marvelous mess

IMG_20150215_100639The image that comes to some people’s minds when we talk about a church service is somber, quiet reflection on God in an atmosphere of neat, orderly worship.  But some of the services at Takanini Community Church, an Advent Christian church in South Auckland, New Zealand are anything but that.  There are games and toys and learning exercises going on all over the place. Instead of everybody facing a speaker in rows of pews, most often big kids are working on projects in small groups, or small kids are playing together or singing and dancing together, with lots of noise and a bit of controlled chaos.

A few years ago, Takanini church made the decision to really be a community church.  They have worship services, and can be quiet and somber when the time calls for it, but what really sets TCC apart is its ministry to people (not just from the church fellowship, but) in the community.  Every Wednesday, there is Noah’s Ark Playgroup, where small kids from the community come together and enjoy playing with each other within the church’s fellowship hall and lounge, and on the church grounds.  Later, the kids and their parents enjoy singing and dancing at our Mainly Music event.  It’s like a really lively Sunday School, but it’s designed for those kids and their parents who do not go to church.  It’s a way of introducing them to fellowship, wholesome fun, and Christian life without the formal structures of membership. 

IMG_20150215_104938One Sunday a month, TCC has what we call Messy Church.  This is a little bit more structured than Playgroup, and also attracts kids who are a bit older.  It still involves a great deal of activity, learning projects, fun and fellowship.  Everything is centered around a Bible lesson, and the staff teaches that lesson well, but not with a long sermon.  The kids learn through their projects, and the short teaching time drives it home.  It is more like a Vacation Bible School event than a church service.  However, like VBS, this may be the only opportunity for some of these kids to hear the gospel message.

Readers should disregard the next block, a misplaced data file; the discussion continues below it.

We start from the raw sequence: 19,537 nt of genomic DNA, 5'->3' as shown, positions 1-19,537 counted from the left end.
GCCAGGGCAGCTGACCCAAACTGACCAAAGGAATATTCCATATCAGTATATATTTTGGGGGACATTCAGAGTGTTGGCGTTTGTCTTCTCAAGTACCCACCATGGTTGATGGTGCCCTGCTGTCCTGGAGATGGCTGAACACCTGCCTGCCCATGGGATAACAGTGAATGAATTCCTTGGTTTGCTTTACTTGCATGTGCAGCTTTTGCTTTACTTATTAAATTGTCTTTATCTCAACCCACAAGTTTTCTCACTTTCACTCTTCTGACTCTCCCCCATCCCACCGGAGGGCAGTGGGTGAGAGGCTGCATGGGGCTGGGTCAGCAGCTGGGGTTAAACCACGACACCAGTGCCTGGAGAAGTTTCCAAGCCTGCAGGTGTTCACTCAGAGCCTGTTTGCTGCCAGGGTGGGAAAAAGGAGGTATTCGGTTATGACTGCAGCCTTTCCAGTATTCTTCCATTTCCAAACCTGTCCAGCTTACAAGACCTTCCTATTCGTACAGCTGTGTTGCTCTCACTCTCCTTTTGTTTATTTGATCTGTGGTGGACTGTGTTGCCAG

There are many other things we at TCC do to immerse ourselves into the community.  We offer our sanctuary and other rooms to be booked for personal, social group and community events.  We invite other churches and church plants to use our property for their meetings.  Our staff volunteers for service in schools and government run programs.   The commitment is to not just be located in the Takanini community, but to be part of that community, to touch as many lives as possible, through as many means as possible.

That is ministry.  It makes an impact on people in the community with the gospel.  It also gives those within the fellowship a chance to prove their love for God and others by kind acts of service. Lots of churches are beginning to realize the potential for these kinds of programs.  We are just beginning to see that “effectiveness is not measured by what happens inside the church but rather by the impact the people of the church have on their communities.”In Takanini, Advent Christians have committed themselves to the task of serving others as a means of winning them to Christ.  It is a costly commitment, and it means getting a little messy now and then.  But it is a marvelous mess.